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#SSC2018: Day 6 - Dutch retake the lead and Mossel Bay gets a virtual reality 360-degree view of solar cars

2018-09-28 11:19
sasol solar challenge 2018

sasol solar challenge 2018

Sedgefield - Completing a single lap more than their rivals on a short 58 km road just outside the small town of Kareedouw, Dutch team Nuon have retaken the lead in the 2018 Sasol Solar Challenge. They’re now 22.7 km ahead of rivals Tokai from Japan.

Third on the start line, with 370.9 km for the day and 1,685.3 km total, will be SA’s Tshwane University of Technology.
After working through the night to repair damage on their car, the Swiss team have pulled of a perfect recovery, completing 370.7 kilometres on the road between Port Elizabeth and Sedgefield.  They will start fourth when the teams hit the N2 to Mossel Bay on Friday.

The hyper-realistic solar car Reysol from the Hong Kong City University will start fifth, having done 36 kilometres, and high school team Sonke will be right behind them.

SA’s North-West University beat their main rivals in the battle for third, clocking 383.1 km, but a late finish penalty sees them start seventh. This will give TUT and the Swiss Energy Racers a gap to reach Mossel Bay faster, and potentially lap more looped routes than NWU. The NWU’s Phoenix car will need to operate at maximum efficiency tomorrow if they wish to beat TUT – with a little over 80 km between them in total.

Last on the line will be the Central University of Technology, and the Cape Peninsula University of Technology.
In Mossel Bay, team Sonke will also once again take their place on the edutainment platform that travels with the Sasol Solar Challenge. The young presenters join a professional team every day to give schools en route a taste of what engineering and science looks like when applied in a fun and practical way.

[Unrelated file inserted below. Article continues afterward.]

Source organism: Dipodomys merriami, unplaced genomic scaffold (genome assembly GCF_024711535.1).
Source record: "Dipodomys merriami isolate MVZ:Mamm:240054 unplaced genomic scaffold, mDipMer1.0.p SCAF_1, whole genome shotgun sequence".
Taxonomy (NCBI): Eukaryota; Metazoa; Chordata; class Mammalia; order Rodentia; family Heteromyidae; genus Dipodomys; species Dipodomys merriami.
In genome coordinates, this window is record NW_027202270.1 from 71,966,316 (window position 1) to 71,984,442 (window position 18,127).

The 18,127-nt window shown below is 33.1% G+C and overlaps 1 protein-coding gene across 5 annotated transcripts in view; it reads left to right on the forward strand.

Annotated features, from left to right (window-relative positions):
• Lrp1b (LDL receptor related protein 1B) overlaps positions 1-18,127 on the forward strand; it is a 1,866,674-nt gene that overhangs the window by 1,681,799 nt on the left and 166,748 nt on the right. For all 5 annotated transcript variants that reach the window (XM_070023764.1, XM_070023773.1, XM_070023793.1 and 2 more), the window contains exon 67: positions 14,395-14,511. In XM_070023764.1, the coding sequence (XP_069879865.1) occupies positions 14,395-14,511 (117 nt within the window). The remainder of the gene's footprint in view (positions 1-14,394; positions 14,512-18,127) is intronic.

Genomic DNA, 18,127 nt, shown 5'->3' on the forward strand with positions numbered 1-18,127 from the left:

Sonke kids aged 15 to 17 have been manning some of the games and challenges that visiting schools play, and St Augustine’s LEAP school student, Shanelle Makobe said participating in the educational activities has given her a great deal of perspective. 

"This challenge has shown me that the knowledge I have could benefit others. We so easily fall into the trap of thinking we have nothing to contribute, but working on the education drive has made me appreciate that others can learn from me too. The take-home is that one can’t rely on textbooks only – learning is best when you do things, because that’s when you remember them."

Mossel Bay will be a particularly special stop for local schools, as the Central University of Technology set up a virtual reality zone where learners can experience some of the trips that their – and other – solar cars have taken on this year’s Challenge to date. 

"We really wanted to give them the feel of being in the solar car,” said Nico Nicholson, spokesperson for the CUT team. "And the only way to really do that is with virtual reality headsets. So those students taking part in the Sasol Solar Challenge events in Mossel Bay tomorrow will get a very special insight into what we get to experience every day of this epic event."

Spectators can watch the start on Friday at 7am at the Mosaic Village in Sedgefield, and cars will arrive in Mossel Bay from 10am, at which time the educational activities will start at the Langeberg Mall. Mossel Bay and surrounding residents can see the teams do their pit stops, driver changes and loops several times between 10am and 2.30pm, after which teams typically head off for the evening stop. Cars have to be across the line at the Swellendam Showgrounds at 5pm, and will be on display until 5.30pm. 

The finish line will be in Stellenbosch on Saturday, 29 October at 3.30pm to 4pm at Die Braak, 3 Blom Street.


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